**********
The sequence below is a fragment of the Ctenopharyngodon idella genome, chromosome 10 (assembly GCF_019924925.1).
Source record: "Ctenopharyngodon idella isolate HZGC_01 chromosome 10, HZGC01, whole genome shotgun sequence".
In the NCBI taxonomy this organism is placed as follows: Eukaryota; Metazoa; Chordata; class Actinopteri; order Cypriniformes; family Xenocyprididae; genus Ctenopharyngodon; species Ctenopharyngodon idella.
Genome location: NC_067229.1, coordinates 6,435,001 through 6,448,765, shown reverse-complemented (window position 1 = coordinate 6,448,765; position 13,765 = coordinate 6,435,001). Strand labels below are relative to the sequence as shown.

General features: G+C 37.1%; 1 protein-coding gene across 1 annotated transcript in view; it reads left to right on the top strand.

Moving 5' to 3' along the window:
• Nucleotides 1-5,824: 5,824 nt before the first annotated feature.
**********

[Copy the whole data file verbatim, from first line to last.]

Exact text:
The sequence below is a fragment of the Ctenopharyngodon idella genome, chromosome 10 (assembly GCF_019924925.1).
Source record: "Ctenopharyngodon idella isolate HZGC_01 chromosome 10, HZGC01, whole genome shotgun sequence".
In the NCBI taxonomy this organism is placed as follows: Eukaryota; Metazoa; Chordata; class Actinopteri; order Cypriniformes; family Xenocyprididae; genus Ctenopharyngodon; species Ctenopharyngodon idella.
Genome location: NC_067229.1, coordinates 6,435,001 through 6,448,765, shown reverse-complemented (window position 1 = coordinate 6,448,765; position 13,765 = coordinate 6,435,001). Strand labels below are relative to the sequence as shown.

General features: G+C 37.1%; 1 protein-coding gene across 1 annotated transcript in view; it reads left to right on the top strand.

Moving 5' to 3' along the window:
• Nucleotides 1-5,824: 5,824 nt before the first annotated feature.